What I wish I’d known about applying to college


Every successful college career begins with a successful application. But no matter how nice your handwriting or how profound your essays, the only benchmark for success in the college application game is whether or not you get in. Coulda talked about your community service instead of your school play? Woulda applied to a few more safety schools? Shoulda taken a personal tour without your parents yakking about when they were freshmen? Don’t wait ‘til after you get in—here’s what college students wish they’d known before applying.

  • Visit—and visit again: “Visit twice before deciding. Parents, tour guides, and boring lectures usually accompany the first visit. Try and go with another student, or stay with someone you know there.” – Kristina, Indiana University at Bloomington
  • Enlist a proofreading pro: “I would suggest finding an English teacher that’ll help you with your essays and critique them correctly.” – Courtney, RIT
  • Get real: “I’ve always been a gifted writer, and I figured I could throw together a great application essay that would wow admissions officers and make up for my average grades and slightly above-average test scores. I was most definitely wrong.” – Matt, UC Davis
  • Make a summer break strategy: “Seriously consider filling out your applications in the summer. The fall semester of your senior year can be extremely busy, so get some applications under your belt before crunch time.” – Amanda Nardi, Hamilton College
  • Get the real deal: “Even if I’d just stopped a few students walking around and asked them about their personal experience at a school, it might have helped.” – Jordan, Johns Hopkins University
  • Apply on your own terms: “Avoid being competitive with peers. If only I had known that I would end up where I was destined to be, I would have saved a lot of energy.” – Emily, UCSB
  • The more you know: “Dig into the current news of the university. Is the school receiving money for new buildings? Are the businesses in the surrounding area cutting jobs? Is there a star sports player bringing media attention to the school? All of these factors of the future are just as important as the history of the school. You need to look at past, present and future in making your pick.” – Chelsea, Syracuse University
  • Don’t care? Don’t apply: “If you cannot bring yourself to invest everything you can into an application, then you are not seriously considering that school. The care you use to craft an application shows itself regardless of attempts to hide indifference.” – Tiffany, USC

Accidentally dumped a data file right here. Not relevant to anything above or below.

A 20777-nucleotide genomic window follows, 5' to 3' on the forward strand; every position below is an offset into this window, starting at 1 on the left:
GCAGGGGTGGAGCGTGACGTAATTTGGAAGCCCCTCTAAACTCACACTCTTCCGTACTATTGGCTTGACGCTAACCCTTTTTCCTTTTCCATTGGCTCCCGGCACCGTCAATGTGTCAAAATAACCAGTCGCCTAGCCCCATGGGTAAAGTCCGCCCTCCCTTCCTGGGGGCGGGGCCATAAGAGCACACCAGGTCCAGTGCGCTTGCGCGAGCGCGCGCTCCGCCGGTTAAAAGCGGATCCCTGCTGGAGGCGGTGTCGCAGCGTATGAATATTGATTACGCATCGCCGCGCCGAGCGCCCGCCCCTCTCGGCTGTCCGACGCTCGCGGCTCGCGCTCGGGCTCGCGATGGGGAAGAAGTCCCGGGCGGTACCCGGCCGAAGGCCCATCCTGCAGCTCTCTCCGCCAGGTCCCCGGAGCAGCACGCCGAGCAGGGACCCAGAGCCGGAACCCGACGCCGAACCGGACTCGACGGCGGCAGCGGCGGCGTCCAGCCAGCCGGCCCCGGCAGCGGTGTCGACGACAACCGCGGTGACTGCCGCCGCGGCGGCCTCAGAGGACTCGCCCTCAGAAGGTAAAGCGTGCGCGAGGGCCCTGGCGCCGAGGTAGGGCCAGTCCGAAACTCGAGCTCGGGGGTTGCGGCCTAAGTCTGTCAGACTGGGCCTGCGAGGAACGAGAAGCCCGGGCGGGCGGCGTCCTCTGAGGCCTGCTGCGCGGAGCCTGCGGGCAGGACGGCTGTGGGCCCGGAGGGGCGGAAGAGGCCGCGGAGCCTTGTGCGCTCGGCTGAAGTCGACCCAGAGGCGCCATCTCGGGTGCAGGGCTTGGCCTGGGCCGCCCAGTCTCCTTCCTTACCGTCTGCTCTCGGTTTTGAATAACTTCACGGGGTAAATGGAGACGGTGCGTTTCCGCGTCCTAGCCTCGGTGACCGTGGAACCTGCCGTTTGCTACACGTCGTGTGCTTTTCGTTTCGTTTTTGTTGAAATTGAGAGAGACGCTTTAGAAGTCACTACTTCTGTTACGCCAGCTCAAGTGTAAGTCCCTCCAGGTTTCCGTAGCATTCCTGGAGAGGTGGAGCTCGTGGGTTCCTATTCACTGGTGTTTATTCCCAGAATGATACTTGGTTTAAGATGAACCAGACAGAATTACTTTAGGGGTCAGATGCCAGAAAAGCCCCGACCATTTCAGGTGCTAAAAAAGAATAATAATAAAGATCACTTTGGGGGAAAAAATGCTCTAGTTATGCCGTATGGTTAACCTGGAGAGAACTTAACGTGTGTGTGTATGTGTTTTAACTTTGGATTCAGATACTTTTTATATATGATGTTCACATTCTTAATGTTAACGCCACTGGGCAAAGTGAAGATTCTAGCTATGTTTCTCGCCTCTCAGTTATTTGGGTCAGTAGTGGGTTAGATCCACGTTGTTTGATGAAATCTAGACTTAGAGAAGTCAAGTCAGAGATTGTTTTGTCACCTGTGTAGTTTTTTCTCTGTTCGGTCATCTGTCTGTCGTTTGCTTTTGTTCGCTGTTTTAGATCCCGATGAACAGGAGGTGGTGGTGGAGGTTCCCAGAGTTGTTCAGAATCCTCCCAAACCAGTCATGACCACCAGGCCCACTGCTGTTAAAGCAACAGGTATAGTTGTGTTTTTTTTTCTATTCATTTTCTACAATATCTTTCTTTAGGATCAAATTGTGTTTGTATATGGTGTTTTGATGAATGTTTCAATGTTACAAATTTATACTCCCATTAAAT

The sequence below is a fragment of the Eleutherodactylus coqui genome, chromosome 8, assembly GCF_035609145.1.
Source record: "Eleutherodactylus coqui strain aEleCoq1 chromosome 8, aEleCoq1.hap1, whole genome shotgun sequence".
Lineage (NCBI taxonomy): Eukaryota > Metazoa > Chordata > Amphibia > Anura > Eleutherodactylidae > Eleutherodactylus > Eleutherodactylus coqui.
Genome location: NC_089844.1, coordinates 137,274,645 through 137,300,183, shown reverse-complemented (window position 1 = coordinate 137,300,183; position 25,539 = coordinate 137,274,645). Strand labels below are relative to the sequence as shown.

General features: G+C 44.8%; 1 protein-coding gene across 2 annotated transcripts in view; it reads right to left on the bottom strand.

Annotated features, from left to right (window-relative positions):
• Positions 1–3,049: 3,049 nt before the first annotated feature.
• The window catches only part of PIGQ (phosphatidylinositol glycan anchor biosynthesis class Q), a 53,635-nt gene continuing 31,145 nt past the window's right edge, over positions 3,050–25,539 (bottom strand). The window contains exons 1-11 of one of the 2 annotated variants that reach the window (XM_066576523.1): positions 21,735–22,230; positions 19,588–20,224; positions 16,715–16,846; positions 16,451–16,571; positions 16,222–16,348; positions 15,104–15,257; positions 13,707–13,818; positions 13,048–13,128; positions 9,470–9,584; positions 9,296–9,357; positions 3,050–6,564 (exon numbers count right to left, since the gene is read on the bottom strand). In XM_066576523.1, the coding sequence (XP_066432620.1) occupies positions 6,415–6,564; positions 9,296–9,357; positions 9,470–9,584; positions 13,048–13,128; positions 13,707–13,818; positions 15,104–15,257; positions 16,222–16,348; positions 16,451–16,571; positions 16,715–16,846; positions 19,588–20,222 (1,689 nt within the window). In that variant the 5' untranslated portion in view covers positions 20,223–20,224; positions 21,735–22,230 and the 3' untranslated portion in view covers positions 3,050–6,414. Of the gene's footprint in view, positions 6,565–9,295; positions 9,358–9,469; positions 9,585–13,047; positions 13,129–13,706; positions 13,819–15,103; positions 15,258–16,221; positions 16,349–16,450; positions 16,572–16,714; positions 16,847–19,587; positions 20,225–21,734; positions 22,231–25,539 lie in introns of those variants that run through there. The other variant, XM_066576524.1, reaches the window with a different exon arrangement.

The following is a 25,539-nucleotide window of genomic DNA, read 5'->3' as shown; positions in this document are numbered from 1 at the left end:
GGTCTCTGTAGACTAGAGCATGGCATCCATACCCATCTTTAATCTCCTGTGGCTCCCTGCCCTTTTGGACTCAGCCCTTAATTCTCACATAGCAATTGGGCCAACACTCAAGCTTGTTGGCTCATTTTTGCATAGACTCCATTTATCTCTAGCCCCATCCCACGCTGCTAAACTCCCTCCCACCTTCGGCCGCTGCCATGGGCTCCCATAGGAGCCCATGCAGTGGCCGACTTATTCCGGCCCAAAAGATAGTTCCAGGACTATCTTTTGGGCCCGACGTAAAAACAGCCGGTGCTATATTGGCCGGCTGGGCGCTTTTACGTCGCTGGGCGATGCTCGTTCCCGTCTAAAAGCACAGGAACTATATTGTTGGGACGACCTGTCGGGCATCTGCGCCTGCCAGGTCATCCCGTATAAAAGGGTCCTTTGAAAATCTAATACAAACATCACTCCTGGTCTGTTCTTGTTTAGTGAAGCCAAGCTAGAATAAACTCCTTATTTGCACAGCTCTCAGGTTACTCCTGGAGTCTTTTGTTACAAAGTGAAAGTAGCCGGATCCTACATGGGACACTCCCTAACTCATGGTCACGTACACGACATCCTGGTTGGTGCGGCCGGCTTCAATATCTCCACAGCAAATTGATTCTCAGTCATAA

• Take the SAT seriously: “When I got that rejection letter I realized that the SAT did count for something. It made me wish that I had taken that stupid SAT prep class and actually looked at that $30 study guide my dad bought me instead of sitting by the pool all day.” – Iva, Virginia Commonwealth University
  • Narrow it down: “It will save you loads of stress, and also time and money, to narrow it down to about four schools you could actually be excited about attending. Of course, you should absolutely have a backup plan, especially if you’re applying to particularly selective schools.” – Anna, Sarah Lawrence
  • Declare the unexpected: “Certain majors are more popular than others, which WILL affect admissions. I know people who have come into UCSD, a school known for its biology and engineering programs, under [a different] major, and then switched to [more popular departments like] biology or engineering. Sneaky? Yes. Smart? Yes.” – Ashley, UCSD
  • Early Decision is not for everyone: “The benefits of Early Decision are meaningless if you’re not 100% sure that you know which college is your first choice. I chose to apply early decision to Vassar because I thought I’d have a better chance of getting in. Now, I often wonder about what could have been, or which I would have chosen if I’d applied and been accepted to both [Vassar and another college]. Also, if you don’t get into to your ED college, you only have a week or two to fill out other applications.” – Rebecca, Vassar College
  • Reach for the stars: “Don’t underestimate yourself…[E]ven though you should always have a safety school, you may also get into schools that you never thought you could.” – Brittany, WVU
  • Be yourself: “Your college essays should reflect exactly who you are. If you have quirks, throw them in. Don’t have your parents or your college counselor write them for you. It is difficult, because everyone in high school is used to writing essays in the same structured fashion, but the essay is the one chance to be yourself.” – Chelsea, Syracuse University
  • Just do it! “College applications are the teenage equivalent to adults having to file taxes. They are a pain in the ass. So take a weekend and just get them over with. Remember: if you don’t apply, you don’t get in.” – Jane, Miami University